The Lord of the Rings by J. R. R. Tolkien

Having finished the individual chapter posts for the Silmarillion Blues project, it’s time for a proper review of the book as a whole.

As I’ve made no secret whatsoever that this is my favorite book of all-time, I’m sure it’ll come to no surprise to anyone that I’m beyond biased in my praise because my assessment has not changed.  If anything, the deeper reading combined with a greater understanding of World War I, a greater understanding of Medieval history and literature, a recently acquired appreciation for poetry, multiple reads of this great story in particular, and the wisdom that comes with age… these things have conspired in my imagination to ensure this status will likely not change anytime soon.  Before this is over, I may end up like Christopher Lee, enjoying a reread every single year until I expire.  There are worse fates.

This time is different, however, and I realize that this may very be the only time I read The Lord of the Rings at this level.  Sure, I’ll be aware of what I learned in subsequent readings, but it won’t be the same.  I walked into this with a specific goal in mind and a pacing I’ve maintained with only a couple of minor stumbles since I first cracked open The Hobbit.  This time I walked the paths of Middle-Earth with a leisurely, yet scholarly mindset.  Instead of burning through it with a sense of the grand adventure, I stopped to look at every piece of artistic worldbuilding.  I incorporated the songs and poems as recorded by The Tolkien Ensemble, allowing what they’ve added to this world to truly inform me on this journey.  Nothing was overlooked, even by accident.  Nothing was skimmed.  Indeed, everything was cross-referenced and expanded upon, thanks to the internet and my ever-expanding personal library (which has been steadily growing from the onset of this venture).  I feel like this time around I’ve truly come to understand Hobbits (and thus Tolkien himself) on a deeper level, to say nothing of the other races that inhabit Middle-Earth.  Like Sam, the Elves continue to hold a special fascination for me.  But in times past, this book has always been an end in itself.  This time I climb this mountain so that I can scout out the other mountains beyond it.  When this began, it was all about The Silmarillion.  This has changed with new perspective.  Before, that book was hard for me.  I feel like now I’m in a place where I can consume it easier and with greater understanding, having unlocked new pieces to the puzzle.  Now I realize The Silmarillion is going to inform other works as The Lord of the Rings has done, and The Hobbit before it.  More than that, these three books will light my way into less familiar territory as well as into territory I’ve never seen before, as my new end goal after everything else has been exhausted, is the mammoth 12-volume History of Middle-Earth.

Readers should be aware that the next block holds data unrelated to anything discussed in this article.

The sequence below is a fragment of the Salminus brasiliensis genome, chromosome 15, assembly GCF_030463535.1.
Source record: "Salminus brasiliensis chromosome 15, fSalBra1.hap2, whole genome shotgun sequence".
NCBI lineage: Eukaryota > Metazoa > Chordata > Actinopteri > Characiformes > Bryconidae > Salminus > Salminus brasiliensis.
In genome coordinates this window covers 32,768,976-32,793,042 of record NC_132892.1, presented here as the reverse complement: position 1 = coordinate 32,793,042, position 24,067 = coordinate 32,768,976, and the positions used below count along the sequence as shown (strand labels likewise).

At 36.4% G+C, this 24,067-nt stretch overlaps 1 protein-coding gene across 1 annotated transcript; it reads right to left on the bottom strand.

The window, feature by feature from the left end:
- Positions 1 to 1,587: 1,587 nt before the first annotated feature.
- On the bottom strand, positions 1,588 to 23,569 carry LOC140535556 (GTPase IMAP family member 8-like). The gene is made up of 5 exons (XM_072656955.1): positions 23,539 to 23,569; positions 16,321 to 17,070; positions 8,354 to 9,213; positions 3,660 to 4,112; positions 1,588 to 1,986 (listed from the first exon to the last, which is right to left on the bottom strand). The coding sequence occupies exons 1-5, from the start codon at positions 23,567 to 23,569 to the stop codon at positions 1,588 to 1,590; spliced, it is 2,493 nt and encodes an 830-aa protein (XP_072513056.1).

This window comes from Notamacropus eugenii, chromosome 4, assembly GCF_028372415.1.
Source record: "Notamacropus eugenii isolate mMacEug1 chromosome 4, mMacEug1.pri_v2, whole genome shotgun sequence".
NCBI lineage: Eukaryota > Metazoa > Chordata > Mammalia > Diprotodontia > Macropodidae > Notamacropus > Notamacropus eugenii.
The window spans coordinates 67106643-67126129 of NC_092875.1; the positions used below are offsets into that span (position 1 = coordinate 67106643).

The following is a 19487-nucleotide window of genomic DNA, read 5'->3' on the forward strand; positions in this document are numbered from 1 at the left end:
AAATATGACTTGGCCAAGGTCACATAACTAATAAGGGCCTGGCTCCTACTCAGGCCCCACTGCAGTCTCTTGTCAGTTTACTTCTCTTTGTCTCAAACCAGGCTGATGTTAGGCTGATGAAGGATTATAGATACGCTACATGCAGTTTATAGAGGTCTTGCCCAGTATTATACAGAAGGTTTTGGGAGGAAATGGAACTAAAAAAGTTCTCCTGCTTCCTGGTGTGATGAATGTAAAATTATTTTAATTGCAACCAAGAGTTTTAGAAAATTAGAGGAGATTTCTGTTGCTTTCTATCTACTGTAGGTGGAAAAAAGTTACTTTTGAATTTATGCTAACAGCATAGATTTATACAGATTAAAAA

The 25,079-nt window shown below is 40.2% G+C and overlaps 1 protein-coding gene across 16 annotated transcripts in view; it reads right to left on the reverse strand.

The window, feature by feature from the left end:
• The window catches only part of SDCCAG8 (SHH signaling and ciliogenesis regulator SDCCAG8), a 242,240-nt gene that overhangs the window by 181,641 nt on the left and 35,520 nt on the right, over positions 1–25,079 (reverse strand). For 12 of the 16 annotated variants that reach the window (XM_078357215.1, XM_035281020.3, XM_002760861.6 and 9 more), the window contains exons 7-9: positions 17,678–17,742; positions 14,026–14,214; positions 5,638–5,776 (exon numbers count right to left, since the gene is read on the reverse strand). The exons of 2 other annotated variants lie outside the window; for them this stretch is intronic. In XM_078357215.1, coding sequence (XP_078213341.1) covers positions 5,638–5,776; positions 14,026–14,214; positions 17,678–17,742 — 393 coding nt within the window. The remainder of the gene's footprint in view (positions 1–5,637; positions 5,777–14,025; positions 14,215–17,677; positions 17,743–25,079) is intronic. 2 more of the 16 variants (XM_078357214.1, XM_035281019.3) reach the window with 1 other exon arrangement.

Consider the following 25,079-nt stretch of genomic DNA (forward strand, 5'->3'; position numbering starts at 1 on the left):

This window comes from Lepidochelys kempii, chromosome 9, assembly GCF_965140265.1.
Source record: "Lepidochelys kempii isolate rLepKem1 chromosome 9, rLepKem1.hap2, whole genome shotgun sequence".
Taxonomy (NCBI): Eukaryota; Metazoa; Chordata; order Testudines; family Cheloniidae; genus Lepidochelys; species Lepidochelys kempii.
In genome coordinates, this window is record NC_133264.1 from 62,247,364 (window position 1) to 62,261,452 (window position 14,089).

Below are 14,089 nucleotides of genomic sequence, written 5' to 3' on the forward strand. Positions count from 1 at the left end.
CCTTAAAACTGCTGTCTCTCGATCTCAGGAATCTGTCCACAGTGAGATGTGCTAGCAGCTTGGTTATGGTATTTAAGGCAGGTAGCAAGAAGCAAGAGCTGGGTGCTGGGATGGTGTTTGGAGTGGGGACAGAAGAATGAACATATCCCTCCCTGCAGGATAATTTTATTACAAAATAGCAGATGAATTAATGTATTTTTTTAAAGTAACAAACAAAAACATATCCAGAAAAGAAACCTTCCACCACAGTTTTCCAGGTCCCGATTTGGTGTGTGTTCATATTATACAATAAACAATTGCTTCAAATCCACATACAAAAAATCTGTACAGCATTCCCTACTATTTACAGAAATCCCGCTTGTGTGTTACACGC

As you can probably tell, it’s difficult this time to merely review The Lord of the Rings on its own precisely because of the intent behind this reading.  In some ways, I’ve read it multiple times just this time around.  I listened to the audiobooks each week as narrated by Rob Inglis, I read the chapters, I studied so much ancillary material from my library that hasn’t even been discussed in the blog posts… I’ve been living and breathing Middle-Earth like never before on this quest.  How I approach this has helped me to unlock other doors, historical, literary, and even musical.  I’ve grown as our Hobbits have grown, emerging on the other end completely different from when I first stepped out my door.  If that’s not the entire point behind great literature, I don’t know what is.  As such, there is really no higher praise.  When I look back at the life of Christopher Lee, a man whom I greatly admire, I see in this book something that – given everything else he accomplished in his worldly life – he respected to the very end.  And it’s easy for me to understand why.  It’s because this book, and the world it helped to build, represents so many different aspects of the human adventure all at once.